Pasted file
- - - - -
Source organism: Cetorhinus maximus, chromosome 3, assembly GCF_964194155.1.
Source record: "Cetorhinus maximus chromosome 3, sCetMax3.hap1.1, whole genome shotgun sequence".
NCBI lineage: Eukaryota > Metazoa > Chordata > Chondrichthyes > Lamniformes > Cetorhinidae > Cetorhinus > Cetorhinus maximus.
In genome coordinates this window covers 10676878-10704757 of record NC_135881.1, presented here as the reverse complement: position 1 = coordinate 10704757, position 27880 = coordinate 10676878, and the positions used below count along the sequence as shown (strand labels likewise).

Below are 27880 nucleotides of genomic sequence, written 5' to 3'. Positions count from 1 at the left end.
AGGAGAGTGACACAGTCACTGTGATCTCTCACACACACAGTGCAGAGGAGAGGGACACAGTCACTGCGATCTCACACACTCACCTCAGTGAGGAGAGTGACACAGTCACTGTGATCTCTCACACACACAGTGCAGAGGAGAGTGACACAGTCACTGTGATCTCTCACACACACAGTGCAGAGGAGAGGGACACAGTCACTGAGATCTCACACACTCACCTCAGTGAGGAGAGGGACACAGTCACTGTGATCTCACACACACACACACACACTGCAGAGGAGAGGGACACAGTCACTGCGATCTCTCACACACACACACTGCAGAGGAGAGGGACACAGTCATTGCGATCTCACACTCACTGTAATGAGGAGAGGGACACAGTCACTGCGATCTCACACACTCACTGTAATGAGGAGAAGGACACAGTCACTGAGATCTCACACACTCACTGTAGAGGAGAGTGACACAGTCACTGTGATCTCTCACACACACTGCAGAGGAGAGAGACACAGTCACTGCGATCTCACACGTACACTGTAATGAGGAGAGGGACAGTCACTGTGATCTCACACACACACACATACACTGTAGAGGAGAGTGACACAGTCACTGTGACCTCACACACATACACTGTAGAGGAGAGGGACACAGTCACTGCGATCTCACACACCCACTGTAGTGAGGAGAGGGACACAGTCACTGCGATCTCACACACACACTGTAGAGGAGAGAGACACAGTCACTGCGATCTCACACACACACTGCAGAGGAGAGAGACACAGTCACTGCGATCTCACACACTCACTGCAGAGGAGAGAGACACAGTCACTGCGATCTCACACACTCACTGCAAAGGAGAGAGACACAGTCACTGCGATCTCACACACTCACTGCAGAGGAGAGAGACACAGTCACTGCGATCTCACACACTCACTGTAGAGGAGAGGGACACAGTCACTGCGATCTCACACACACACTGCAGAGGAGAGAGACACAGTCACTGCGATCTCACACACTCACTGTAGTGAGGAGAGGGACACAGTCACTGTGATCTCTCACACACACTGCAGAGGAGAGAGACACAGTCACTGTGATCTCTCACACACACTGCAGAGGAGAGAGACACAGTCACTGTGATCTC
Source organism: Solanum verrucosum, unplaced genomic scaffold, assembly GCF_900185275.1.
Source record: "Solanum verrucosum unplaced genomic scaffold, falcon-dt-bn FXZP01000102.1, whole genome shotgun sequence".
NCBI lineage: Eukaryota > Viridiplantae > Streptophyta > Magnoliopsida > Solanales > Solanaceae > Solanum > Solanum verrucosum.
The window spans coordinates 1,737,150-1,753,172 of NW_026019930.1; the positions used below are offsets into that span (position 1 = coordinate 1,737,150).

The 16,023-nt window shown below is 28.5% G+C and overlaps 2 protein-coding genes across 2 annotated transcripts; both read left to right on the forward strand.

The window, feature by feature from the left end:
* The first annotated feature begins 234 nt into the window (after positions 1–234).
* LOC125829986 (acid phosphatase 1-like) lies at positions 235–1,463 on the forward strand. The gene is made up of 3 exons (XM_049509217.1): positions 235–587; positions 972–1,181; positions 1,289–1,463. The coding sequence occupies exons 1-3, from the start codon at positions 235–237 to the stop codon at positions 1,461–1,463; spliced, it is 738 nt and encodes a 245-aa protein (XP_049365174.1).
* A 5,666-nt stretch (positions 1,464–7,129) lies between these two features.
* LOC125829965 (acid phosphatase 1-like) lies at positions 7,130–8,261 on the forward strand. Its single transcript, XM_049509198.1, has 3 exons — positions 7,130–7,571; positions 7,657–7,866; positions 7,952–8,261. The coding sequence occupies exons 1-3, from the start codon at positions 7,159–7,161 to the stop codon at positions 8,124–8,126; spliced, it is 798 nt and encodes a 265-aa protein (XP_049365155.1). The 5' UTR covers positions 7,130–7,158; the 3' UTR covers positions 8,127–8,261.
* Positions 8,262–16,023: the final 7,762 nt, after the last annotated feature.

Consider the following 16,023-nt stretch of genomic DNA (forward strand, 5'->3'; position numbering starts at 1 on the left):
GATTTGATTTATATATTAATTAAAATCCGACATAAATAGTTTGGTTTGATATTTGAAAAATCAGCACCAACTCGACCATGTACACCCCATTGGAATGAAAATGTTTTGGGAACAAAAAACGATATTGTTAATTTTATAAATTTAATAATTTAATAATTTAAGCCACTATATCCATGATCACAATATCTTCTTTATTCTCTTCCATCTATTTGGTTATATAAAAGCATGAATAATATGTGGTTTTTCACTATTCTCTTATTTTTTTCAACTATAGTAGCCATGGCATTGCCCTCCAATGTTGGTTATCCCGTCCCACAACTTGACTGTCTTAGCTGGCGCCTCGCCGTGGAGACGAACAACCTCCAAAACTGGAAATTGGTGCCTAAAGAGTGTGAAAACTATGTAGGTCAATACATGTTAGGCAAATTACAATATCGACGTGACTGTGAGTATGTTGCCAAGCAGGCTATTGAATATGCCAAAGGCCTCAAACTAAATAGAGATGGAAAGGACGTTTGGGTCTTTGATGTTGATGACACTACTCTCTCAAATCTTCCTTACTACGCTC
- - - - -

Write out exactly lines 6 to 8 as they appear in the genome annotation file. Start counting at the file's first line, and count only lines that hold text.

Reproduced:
AGGAGAGTGACACAGTCACTGTGATCTCTCACACACACAGTGCAGAGGAGAGGGACACAGTCACTGCGATCTCACACACTCACCTCAGTGAGGAGAGTGACACAGTCACTGTGATCTCTCACACACACAGTGCAGAGGAGAGTGACACAGTCACTGTGATCTCTCACACACACAGTGCAGAGGAGAGGGACACAGTCACTGAGATCTCACACACTCACCTCAGTGAGGAGAGGGACACAGTCACTGTGATCTCACACACACACACACACACTGCAGAGGAGAGGGACACAGTCACTGCGATCTCTCACACACACACACTGCAGAGGAGAGGGACACAGTCATTGCGATCTCACACTCACTGTAATGAGGAGAGGGACACAGTCACTGCGATCTCACACACTCACTGTAATGAGGAGAAGGACACAGTCACTGAGATCTCACACACTCACTGTAGAGGAGAGTGACACAGTCACTGTGATCTCTCACACACACTGCAGAGGAGAGAGACACAGTCACTGCGATCTCACACGTACACTGTAATGAGGAGAGGGACAGTCACTGTGATCTCACACACACACACATACACTGTAGAGGAGAGTGACACAGTCACTGTGACCTCACACACATACACTGTAGAGGAGAGGGACACAGTCACTGCGATCTCACACACCCACTGTAGTGAGGAGAGGGACACAGTCACTGCGATCTCACACACACACTGTAGAGGAGAGAGACACAGTCACTGCGATCTCACACACACACTGCAGAGGAGAGAGACACAGTCACTGCGATCTCACACACTCACTGCAGAGGAGAGAGACACAGTCACTGCGATCTCACACACTCACTGCAAAGGAGAGAGACACAGTCACTGCGATCTCACACACTCACTGCAGAGGAGAGAGACACAGTCACTGCGATCTCACACACTCACTGTAGAGGAGAGGGACACAGTCACTGCGATCTCACACACACACTGCAGAGGAGAGAGACACAGTCACTGCGATCTCACACACTCACTGTAGTGAGGAGAGGGACACAGTCACTGTGATCTCTCACACACACTGCAGAGGAGAGAGACACAGTCACTGTGATCTCTCACACACACTGCAGAGGAGAGAGACACAGTCACTGTGATCTC
Source organism: Solanum verrucosum, unplaced genomic scaffold, assembly GCF_900185275.1.
Source record: "Solanum verrucosum unplaced genomic scaffold, falcon-dt-bn FXZP01000102.1, whole genome shotgun sequence".